China’s Belt and Road Initiative (BRI), aka the New Silk Road is a notable one, whereas in the lesser known post-Soviet context, Russia revives Eurasianism and Kazakhstan reclaims itself as the heart of Eurasia. Beyond these geopolitical territorial borders and conflicts. Eurasia also invites trans-“worldly” views, provoking a geological and geopoetical imagination of a landmass – even further, landmass as an ocean and its relationship with sea routes – and a never-ending time journey.
Unmapping Eurasia works as a framework in which a growing number of artists, curators and other transversal practitioners set out on physical and imaginative journeys, generating various occasions and means to connect with each other and attempt to form new ethical-aesthetic-political-economic relationships.
Frame’s Rehearsing Hospitalities public programme 2019-2023 is designed to connect artists, curators and other practitioners in the field of contemporary art and beyond to build up and mediate new practices, understandings and engagements with diverse hospitalities. One future aim is to address the complexities of the geopolitical and geo-cultural location of northern Europe within the current cultural and political context.
Frame aims to look back into the past and also into the future of the artistic field and artistic expression situated at the edge of northern Europe and next to Russia, extending from Eastern Europe all the way to Pacific Ocean. What has been the role of the arts since the end of the Cold War – during re-heated geopolitical tensions between Europe, the Nordic countries and Russia? Is there a role for hospitalities within contemporary art and institutions in creating new understandings of safety and security within and between nation states and international politics during this time of growing income inequality, global migration and climate crisis?
More information on the Unmapping Eurasia study line: https://casco.art/en/studylines/unmapping-eurasia
More information on the Rehearsing Hospitalities public programme: https://frame-finland.fi/en/ohjelma/rehearsing-hospitalities/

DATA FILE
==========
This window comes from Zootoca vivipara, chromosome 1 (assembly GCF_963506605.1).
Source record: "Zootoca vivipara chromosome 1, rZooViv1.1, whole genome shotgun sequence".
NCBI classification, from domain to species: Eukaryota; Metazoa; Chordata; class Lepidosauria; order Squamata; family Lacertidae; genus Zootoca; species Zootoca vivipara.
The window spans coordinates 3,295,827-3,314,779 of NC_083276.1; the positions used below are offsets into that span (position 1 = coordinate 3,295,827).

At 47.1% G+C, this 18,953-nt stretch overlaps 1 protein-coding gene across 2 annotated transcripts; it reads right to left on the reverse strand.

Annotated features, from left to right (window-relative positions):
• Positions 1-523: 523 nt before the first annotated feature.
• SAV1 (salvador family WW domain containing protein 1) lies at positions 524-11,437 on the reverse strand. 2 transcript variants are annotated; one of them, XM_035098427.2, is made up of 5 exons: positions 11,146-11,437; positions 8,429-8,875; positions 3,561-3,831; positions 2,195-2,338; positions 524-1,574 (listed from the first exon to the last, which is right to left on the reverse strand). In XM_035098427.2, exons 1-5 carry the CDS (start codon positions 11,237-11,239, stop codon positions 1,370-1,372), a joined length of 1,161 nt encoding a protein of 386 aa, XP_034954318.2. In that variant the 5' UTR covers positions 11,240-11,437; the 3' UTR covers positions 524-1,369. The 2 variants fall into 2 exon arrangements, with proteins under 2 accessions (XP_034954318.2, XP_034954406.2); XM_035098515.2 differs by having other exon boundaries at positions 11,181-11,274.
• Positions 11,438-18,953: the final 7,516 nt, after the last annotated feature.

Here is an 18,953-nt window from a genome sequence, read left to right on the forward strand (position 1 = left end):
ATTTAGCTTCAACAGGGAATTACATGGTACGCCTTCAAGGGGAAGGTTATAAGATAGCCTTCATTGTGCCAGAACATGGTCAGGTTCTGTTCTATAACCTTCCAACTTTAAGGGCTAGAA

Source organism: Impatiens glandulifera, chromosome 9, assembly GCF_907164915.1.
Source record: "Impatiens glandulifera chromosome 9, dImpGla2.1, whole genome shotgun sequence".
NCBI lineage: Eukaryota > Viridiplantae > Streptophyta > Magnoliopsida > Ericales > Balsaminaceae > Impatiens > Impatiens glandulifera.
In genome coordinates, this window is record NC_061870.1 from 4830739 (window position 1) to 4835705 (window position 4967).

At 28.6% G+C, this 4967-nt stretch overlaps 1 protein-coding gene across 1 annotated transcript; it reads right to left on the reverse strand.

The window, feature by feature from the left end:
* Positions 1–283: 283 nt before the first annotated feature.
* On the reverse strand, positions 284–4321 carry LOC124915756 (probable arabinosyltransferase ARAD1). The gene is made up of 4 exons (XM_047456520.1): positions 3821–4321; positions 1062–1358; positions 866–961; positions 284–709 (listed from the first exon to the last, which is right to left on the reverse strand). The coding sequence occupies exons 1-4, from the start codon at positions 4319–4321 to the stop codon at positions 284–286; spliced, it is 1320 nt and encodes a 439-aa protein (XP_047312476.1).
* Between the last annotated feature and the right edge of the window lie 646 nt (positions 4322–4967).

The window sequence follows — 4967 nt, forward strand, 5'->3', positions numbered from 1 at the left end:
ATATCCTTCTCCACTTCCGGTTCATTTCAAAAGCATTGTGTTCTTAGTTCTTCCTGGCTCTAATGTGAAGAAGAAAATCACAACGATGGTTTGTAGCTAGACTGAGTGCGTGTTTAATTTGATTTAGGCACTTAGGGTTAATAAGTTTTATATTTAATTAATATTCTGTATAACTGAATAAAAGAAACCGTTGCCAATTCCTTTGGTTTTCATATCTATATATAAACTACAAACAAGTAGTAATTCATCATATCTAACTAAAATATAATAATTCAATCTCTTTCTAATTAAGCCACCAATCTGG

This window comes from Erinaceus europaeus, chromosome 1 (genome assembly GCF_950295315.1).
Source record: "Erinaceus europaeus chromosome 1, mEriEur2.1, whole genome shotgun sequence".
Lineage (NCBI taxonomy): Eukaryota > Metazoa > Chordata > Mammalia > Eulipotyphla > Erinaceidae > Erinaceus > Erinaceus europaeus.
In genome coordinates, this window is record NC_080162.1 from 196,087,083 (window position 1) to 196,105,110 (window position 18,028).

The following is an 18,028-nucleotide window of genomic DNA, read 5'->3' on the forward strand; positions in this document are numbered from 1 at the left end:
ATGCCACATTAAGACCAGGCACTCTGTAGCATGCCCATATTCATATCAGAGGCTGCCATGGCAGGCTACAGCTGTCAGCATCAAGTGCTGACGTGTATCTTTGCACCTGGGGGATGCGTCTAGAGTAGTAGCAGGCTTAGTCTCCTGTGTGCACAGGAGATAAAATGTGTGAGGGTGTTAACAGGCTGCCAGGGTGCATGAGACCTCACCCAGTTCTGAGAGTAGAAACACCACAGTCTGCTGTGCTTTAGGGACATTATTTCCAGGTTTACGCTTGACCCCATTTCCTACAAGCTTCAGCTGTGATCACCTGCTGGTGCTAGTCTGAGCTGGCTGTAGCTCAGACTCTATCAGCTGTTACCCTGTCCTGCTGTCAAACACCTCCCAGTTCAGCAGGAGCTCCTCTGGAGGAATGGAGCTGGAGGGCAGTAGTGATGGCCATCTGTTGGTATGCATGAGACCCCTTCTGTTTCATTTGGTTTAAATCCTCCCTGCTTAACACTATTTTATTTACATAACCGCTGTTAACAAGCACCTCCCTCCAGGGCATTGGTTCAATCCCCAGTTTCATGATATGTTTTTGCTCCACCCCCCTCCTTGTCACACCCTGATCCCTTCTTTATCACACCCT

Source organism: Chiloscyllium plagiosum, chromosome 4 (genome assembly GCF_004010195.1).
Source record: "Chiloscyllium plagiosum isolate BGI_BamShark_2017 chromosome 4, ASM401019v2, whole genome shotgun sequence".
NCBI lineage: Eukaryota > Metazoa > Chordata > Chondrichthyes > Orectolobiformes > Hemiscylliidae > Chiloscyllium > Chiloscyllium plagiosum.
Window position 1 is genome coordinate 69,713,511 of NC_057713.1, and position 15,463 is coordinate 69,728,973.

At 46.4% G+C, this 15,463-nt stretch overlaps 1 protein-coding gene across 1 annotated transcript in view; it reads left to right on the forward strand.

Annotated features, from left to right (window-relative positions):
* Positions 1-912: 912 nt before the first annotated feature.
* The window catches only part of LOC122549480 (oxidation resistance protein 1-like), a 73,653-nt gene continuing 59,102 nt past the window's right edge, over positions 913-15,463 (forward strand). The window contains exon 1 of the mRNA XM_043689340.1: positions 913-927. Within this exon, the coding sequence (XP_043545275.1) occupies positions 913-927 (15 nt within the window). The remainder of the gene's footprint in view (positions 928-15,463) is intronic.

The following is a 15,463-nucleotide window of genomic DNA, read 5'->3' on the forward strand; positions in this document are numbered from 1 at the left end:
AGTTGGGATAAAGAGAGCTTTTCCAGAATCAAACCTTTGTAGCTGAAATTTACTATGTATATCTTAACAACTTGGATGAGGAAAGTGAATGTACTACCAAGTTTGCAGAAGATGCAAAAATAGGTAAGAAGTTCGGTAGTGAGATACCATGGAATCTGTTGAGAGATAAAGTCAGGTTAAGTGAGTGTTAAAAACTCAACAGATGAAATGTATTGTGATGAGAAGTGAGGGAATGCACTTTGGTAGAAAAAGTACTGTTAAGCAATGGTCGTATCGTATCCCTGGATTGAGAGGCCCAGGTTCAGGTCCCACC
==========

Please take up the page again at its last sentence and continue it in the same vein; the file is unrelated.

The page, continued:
Local, international and planetary fictions
The second fellowship, hosted by Frame Contemporary Art Finland and EVA International (Ireland’s Biennial of Contemporary Art), aims to rethink and challenge the way that contemporary art operates within the interconnectedness of the local and the international, especially within the context of the biennial and international support organisations such as Frame. This is not only an enquiry into geography and the distributive powers of the ‘centre’ and ‘periphery’, but also a question of how contemporary art and its institutions manifest and speculate a public in relation to their understanding of geographical context.
In recent years, many of the positive values associated with internationalism have become unmasked, exposing the precarity and tactical opportunism in artistic, curatorial, and institutional practice. The fellowship represents an opportunity to work with Ireland’s Biennial of Contemporary Art to explore new imaginations of local and international relations, supported by the context of EVA’s 40+ year history of producing exhibitions and events in Limerick, Ireland with curators that include Koyo Kouoh (2016), Katerina Gregos (2006), Zdenka Badovinac (2004), Jan Hoet (1994), Saskia Bos (1990), and Rudi Fuchs (1985).